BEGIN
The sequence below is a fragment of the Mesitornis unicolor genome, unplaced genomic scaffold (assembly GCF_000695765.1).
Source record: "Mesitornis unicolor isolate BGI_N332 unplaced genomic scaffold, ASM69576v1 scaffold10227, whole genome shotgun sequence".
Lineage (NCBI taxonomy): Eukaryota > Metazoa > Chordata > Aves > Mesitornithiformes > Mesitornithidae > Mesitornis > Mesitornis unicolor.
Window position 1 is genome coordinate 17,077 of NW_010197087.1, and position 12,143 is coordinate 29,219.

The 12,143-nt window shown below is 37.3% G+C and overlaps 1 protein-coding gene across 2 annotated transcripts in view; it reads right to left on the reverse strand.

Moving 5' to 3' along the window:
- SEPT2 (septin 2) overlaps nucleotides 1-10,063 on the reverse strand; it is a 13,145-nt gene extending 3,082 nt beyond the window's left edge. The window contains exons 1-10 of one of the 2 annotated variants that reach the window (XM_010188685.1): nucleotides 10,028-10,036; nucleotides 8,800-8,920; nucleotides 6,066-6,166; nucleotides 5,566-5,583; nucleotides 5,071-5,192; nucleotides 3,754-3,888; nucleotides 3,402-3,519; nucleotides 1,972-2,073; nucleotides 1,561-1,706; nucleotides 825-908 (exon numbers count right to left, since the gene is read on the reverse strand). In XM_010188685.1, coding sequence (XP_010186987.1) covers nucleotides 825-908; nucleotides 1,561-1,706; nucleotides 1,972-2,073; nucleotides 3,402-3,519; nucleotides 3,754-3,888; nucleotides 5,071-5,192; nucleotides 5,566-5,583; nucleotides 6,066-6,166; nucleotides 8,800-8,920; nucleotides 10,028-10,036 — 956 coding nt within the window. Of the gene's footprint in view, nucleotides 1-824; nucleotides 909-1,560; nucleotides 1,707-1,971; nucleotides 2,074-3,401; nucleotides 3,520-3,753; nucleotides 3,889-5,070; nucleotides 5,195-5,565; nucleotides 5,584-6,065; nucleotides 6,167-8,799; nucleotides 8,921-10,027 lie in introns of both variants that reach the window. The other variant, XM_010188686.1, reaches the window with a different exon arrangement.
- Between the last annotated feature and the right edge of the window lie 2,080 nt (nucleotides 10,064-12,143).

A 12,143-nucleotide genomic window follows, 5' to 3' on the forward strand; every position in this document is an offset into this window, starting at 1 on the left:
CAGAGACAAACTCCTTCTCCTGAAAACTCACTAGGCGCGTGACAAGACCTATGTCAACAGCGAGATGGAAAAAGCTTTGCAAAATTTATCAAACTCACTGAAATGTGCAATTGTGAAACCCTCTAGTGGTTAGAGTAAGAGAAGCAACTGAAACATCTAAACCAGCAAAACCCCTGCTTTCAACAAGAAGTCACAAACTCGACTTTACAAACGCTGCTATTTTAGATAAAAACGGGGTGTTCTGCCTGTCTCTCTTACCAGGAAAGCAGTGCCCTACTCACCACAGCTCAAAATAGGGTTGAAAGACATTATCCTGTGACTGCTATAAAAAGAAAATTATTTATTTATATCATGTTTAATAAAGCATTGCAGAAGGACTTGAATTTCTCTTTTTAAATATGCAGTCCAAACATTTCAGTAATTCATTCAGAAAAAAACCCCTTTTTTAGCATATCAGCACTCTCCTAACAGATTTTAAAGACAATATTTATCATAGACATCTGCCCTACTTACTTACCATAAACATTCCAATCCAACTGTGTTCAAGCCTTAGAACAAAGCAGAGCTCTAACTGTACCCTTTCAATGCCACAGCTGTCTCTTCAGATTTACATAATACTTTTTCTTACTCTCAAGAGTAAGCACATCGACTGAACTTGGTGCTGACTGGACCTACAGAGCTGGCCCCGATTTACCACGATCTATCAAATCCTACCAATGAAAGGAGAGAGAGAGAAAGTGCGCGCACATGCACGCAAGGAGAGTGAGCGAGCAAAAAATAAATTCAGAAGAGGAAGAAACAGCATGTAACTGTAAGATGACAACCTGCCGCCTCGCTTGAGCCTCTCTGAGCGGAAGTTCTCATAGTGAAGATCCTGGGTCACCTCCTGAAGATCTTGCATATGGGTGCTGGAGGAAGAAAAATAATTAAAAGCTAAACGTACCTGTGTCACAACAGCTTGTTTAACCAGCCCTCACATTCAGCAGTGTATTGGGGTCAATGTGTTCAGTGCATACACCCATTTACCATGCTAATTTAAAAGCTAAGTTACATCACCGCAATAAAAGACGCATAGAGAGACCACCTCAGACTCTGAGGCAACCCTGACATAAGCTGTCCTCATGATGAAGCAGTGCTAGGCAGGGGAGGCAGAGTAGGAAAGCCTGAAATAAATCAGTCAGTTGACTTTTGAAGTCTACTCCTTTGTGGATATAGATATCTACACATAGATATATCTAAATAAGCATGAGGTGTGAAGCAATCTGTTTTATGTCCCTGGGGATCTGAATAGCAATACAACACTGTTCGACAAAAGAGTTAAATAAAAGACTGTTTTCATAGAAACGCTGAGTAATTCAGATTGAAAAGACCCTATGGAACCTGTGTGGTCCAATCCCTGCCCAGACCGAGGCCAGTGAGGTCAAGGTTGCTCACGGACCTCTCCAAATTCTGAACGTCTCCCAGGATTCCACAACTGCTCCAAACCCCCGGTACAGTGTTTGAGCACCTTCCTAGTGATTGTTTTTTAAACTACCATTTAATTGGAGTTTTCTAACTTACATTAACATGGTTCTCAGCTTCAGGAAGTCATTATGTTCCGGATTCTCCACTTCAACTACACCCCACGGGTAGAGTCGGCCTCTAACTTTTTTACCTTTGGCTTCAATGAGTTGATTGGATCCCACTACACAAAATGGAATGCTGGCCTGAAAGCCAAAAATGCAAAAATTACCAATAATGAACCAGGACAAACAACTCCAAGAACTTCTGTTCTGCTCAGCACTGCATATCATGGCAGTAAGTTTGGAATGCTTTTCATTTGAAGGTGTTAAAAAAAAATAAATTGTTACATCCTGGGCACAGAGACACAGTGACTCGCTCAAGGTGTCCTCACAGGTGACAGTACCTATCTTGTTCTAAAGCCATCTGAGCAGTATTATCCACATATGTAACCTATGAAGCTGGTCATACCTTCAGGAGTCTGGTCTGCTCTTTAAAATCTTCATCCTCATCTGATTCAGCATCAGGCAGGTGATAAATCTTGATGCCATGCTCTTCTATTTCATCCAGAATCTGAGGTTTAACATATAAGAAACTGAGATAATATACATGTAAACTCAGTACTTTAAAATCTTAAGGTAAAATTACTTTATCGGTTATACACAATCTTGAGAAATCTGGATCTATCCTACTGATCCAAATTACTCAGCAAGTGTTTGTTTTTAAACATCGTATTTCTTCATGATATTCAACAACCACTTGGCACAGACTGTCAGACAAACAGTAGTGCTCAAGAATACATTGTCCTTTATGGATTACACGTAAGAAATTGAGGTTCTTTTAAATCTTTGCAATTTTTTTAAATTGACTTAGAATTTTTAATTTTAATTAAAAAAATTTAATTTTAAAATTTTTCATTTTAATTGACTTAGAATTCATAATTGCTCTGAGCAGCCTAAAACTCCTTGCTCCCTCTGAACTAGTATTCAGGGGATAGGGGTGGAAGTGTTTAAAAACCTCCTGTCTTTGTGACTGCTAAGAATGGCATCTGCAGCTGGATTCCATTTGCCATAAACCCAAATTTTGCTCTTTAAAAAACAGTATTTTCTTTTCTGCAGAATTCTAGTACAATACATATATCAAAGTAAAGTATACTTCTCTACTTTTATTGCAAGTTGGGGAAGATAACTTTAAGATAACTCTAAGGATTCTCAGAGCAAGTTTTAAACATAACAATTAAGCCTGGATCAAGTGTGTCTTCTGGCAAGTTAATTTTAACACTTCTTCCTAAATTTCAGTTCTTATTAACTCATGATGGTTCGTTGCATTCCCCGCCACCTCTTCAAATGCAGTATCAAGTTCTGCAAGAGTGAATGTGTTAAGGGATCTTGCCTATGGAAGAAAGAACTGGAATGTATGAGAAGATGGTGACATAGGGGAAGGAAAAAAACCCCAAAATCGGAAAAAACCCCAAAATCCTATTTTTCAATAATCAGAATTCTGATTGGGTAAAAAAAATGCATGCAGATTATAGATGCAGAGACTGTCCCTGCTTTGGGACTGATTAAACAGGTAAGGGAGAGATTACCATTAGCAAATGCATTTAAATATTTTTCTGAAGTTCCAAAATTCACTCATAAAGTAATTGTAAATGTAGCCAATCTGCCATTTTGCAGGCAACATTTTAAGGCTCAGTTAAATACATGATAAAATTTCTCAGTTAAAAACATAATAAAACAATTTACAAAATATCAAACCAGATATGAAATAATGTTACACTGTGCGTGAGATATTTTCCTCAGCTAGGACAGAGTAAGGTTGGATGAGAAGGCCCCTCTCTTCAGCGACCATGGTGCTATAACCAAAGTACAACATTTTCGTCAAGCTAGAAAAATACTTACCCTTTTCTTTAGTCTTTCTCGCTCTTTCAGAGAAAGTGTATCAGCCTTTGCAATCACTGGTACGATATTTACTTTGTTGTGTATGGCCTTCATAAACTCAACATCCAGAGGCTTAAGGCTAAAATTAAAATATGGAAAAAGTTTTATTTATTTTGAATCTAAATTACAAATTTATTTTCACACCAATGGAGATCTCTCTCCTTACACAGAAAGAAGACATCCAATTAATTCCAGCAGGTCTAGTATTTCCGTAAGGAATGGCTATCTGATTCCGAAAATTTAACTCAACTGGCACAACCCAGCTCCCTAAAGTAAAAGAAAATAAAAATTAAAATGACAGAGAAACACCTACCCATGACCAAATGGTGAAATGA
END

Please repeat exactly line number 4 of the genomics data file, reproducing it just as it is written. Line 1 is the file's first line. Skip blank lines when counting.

Window position 1 is genome coordinate 17,077 of NW_010197087.1, and position 12,143 is coordinate 29,219.